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The Debt We Owe To Society

“Education is the most powerful weapon which you can use to change the world.”

–Nelson Mandela

Education is the necessary evil that most of us find meaningless when we go through the rigors of early morning school, the drills, and the fitness classes. Ask a student what he or she enjoys the most and the answer, in most cases, will revolve around something other than education. Our present education system caters to the principle of probability where each student must undergo a number of courses, covering different subjects. These could range from history to biology, from arts to science, from commerce to computers and so much more.

With all due respect, the educators try their level best to help students prepare for various career fields at an early age so each individual could see and decide what interests him/her the most. It has worked remarkably well thus far. However, the Million Dollar question is for how long the same system will continue to work and still feed the growing demand for talent in innovative fields.

We are in the midst of a huge paradigm shift. With the fast-looming changes powered by universal connectivity, Smart Sensors, Augmented Reality, Machine Intelligence, Robotics, Drones, and Self-driving Automobiles, we need to take urgent steps to make changes in the school curriculum at an early stage. The present-day system of Vocational Studies past High School is likely to create a huge gap in demand and supply equation where qualified talent is concerned.

We are already well aware of the technical skills and the superfast learning capabilities of present-day toddlers. These kids are born with technical skills. They do not need to read a User Manual before playing with a Smart Phone or an iPad. Their mother tongue is not what the parents speak at home. Rather, it is technology, more like techno-geek.

The majority of the present-day adult population will remember how difficult it was to have a Personal Computer twenty years ago. Cellular telephones were a huge fad that only the rich could afford. Owning an automobile was a dream for the teenagers so they could hit the movie stands with their newfound love in their arms. This is the scene from a developed country. On the contrary, those in the developing world had to struggle to go to the high school. University education used to be a dream that majority could never see fulfilled. Rest everything else was a sheer luxury.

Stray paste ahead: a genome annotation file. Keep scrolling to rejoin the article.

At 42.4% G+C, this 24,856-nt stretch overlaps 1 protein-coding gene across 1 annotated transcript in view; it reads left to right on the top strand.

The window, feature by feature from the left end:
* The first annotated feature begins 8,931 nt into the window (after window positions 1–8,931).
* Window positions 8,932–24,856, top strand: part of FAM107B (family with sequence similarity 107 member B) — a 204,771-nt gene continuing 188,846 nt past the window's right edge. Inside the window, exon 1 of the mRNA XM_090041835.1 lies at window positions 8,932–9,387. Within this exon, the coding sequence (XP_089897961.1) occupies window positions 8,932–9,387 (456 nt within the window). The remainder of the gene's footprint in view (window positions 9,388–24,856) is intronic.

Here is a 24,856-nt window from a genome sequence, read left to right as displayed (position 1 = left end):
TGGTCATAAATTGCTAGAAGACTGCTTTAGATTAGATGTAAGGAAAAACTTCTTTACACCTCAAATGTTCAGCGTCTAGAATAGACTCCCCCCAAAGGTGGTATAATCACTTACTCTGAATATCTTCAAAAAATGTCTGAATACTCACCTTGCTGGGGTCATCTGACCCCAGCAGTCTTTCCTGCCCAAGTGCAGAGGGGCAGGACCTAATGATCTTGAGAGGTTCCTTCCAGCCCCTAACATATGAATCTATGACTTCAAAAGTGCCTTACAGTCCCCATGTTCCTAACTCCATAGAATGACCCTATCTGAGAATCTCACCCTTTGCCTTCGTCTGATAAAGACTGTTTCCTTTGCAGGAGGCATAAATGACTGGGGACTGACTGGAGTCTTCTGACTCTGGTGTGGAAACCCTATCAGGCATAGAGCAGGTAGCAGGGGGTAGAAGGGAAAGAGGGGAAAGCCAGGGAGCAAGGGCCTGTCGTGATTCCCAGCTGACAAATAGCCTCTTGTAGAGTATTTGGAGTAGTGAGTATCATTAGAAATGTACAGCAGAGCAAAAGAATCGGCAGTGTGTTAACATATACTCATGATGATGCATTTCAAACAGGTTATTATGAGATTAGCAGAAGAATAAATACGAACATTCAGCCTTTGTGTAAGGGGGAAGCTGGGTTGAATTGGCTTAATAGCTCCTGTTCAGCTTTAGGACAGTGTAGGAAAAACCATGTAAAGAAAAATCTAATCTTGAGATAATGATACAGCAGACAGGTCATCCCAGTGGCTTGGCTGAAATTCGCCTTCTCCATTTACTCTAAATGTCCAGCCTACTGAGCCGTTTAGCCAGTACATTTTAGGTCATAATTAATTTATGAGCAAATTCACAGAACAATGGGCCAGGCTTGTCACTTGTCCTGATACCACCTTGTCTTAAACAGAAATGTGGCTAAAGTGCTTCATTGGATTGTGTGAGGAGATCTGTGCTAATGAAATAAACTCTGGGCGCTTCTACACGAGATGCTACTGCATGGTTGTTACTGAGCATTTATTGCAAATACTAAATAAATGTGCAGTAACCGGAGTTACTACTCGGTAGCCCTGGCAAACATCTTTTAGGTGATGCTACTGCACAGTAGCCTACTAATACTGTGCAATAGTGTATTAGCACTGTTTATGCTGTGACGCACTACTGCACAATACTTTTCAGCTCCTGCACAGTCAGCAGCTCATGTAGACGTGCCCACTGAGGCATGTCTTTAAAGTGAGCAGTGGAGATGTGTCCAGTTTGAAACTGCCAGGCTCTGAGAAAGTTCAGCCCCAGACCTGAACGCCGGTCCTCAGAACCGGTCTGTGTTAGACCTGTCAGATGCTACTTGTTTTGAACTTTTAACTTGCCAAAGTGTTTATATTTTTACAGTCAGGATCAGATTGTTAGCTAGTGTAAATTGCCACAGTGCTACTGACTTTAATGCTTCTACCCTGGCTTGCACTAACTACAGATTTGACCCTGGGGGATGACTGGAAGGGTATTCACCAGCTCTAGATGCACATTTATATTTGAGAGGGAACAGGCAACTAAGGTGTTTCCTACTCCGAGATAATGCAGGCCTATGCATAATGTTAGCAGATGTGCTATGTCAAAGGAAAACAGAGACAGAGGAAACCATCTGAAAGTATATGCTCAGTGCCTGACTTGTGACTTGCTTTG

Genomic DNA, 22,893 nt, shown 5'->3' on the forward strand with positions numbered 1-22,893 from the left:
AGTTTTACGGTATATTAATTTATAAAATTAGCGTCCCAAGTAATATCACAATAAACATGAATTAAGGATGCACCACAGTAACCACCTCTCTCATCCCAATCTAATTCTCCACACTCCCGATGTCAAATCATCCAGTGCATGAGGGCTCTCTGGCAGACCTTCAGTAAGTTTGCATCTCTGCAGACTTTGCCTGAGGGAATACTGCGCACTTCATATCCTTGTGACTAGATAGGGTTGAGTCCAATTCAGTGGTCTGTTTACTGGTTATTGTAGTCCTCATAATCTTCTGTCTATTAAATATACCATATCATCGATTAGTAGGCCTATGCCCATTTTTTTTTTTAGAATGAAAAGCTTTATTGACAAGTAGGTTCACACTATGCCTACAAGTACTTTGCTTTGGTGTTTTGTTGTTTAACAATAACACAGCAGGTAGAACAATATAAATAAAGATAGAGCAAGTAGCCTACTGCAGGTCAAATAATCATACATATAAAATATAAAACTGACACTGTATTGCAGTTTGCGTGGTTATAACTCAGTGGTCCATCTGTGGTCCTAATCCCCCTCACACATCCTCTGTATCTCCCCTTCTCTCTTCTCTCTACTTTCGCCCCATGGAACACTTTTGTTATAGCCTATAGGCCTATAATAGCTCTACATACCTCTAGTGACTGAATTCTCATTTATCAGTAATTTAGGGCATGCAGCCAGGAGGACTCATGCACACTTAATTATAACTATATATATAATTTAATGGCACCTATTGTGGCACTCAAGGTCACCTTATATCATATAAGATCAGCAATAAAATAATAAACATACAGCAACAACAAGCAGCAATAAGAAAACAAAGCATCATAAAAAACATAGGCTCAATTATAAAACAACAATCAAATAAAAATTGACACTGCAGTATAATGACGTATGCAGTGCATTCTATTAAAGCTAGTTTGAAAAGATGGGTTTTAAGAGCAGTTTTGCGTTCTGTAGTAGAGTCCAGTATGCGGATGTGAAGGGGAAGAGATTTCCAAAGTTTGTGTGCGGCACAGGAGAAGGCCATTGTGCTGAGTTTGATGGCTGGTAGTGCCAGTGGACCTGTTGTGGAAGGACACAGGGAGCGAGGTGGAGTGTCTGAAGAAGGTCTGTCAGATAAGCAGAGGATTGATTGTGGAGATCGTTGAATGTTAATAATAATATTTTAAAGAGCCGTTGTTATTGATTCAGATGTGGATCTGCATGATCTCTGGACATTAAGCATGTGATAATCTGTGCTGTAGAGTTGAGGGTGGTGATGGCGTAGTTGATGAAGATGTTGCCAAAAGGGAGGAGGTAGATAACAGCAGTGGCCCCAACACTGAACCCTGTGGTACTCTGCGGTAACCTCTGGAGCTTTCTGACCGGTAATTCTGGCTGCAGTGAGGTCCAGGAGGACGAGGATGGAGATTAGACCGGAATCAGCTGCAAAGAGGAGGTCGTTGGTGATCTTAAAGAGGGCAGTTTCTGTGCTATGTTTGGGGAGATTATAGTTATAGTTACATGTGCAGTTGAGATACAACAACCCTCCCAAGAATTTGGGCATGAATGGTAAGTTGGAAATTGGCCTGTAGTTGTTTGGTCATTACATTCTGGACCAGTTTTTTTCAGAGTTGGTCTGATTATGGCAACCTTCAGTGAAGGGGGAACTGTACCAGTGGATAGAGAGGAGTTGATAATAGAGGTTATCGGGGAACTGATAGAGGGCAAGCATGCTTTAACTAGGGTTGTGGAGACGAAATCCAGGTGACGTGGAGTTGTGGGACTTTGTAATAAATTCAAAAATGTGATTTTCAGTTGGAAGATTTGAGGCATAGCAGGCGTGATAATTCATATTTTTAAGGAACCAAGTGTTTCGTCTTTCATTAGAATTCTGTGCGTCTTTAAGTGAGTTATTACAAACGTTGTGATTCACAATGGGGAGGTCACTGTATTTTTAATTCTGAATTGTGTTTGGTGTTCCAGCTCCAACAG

With the change in dynamics, growth in the Internet connectivity segment and easier access to cheaper products, courtesy global competition through e-commerce, we have a large reservoir of young blood rearing to embrace newer technology and run with it to new heights. It is our responsibility, as caring adults, to ensure they have access to all the necessary tools to exploit the open chest of competitive enterprise where innovation is the ‘Mantra.’

Keeping in view the above scenario, I must mention that I have no intention to ‘overturn the entire apple-cart’ so to say. Where young students are required to study five or more subjects, for a lengthy duration anywhere from five to eight years during schooling, we should look at honing their skills at the Elementary level. By the time a child turns ten, he/she should have enough technical skills and clear picture of the oncoming changes in mind to decide on the most promising field of study. Of course, the same parents that feel overjoyed at their toddler’s antics shall be obliged to help frame his/her future.

Education for the sake of education may offer a living wage but learning the skills needed for future growth and to tackle challenging opportunities needs a more drastic action plan. It is the responsibility of our administrators to take note of the urgent need for improvisation towards a total change in school curriculum over the next four to five years at best. Any more delay in rising to the call may bear unpleasant consequences that we MUST be prepared to face.

An excellent and very timely quote from Abraham Lincoln comes to my mind at this moment: “You have to do your own growing no matter how tall your grandfather was.” In such a sweet tone, he tells us to let the oncoming generation do its own growing. We must STOP imposing our own, at times archaic, systems, studies, methodologies and other beliefs that may not help them at the same pace they absolutely need to thrive.

Let us take a serious note of the changing fundamentals, and start preparing for a more conducive environment for the next generation, so it may also use needed education and prepare for a better tomorrow!

Thank You!

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Bharat Mathur
Bharat Mathurhttp://www.bharatmathur.ca/
WHERE goal setting and systematically achieving each one of them has been the ‘Mantra’, where earning trust by delivering value has been an uncompromising principle and where deeply impactful experiences have made an indelible impression to look directly into the eyes of toughest problems and tackling them head-on has been a major cementing glue in the foundation, Bharat Mathur fits the bill, hands down! Creating value for others, out of the challenges his career in the “C” Suite kept throwing at him left, right and center, Bharat now finds solace in being a ‘Guide by Your Side’ rather than a ‘Sage on the Stage with An Eye on What You Buy’! Past 4 decades of Bharat’s life have been no less eventful than that of anyone else in similar circumstances. However, the way he lived from one challenge to another and stayed focused on his goal is clearly visible as much in his Coaching as in his #1 Best Seller Book: “you Are YOU-nique: Realize Your True Worth”! His next book project tackles ‘Internet of things’ (IoT) from the viewpoint of a layman and helps understand this fast-approaching revolution in simple, easy-to-understand language with live examples: “SMART PHONE + I o T = INCOMPARABLE OPPORTUNITIES” Nurturing a number of successful businesses, mentoring a lot more towards astronomical growth and helping them identify and eradicate trouble spots, Bharat has rightfully earned the nickname: ‘Achiever’ Send him Bouquets or Brickbats, Bharat loves it all!